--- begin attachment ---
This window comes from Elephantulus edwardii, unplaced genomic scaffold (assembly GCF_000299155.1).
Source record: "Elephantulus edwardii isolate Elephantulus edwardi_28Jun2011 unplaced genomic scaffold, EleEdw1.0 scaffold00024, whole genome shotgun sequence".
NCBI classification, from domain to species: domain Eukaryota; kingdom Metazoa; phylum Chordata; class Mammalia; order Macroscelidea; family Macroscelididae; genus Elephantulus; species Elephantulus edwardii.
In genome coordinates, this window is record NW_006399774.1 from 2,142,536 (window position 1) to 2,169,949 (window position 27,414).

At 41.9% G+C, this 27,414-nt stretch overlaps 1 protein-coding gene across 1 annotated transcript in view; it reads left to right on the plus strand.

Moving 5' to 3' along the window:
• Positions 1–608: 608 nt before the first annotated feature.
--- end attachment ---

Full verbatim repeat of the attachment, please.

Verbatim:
This window comes from Elephantulus edwardii, unplaced genomic scaffold (assembly GCF_000299155.1).
Source record: "Elephantulus edwardii isolate Elephantulus edwardi_28Jun2011 unplaced genomic scaffold, EleEdw1.0 scaffold00024, whole genome shotgun sequence".
NCBI classification, from domain to species: domain Eukaryota; kingdom Metazoa; phylum Chordata; class Mammalia; order Macroscelidea; family Macroscelididae; genus Elephantulus; species Elephantulus edwardii.
In genome coordinates, this window is record NW_006399774.1 from 2,142,536 (window position 1) to 2,169,949 (window position 27,414).

At 41.9% G+C, this 27,414-nt stretch overlaps 1 protein-coding gene across 1 annotated transcript in view; it reads left to right on the plus strand.

Moving 5' to 3' along the window:
• Positions 1–608: 608 nt before the first annotated feature.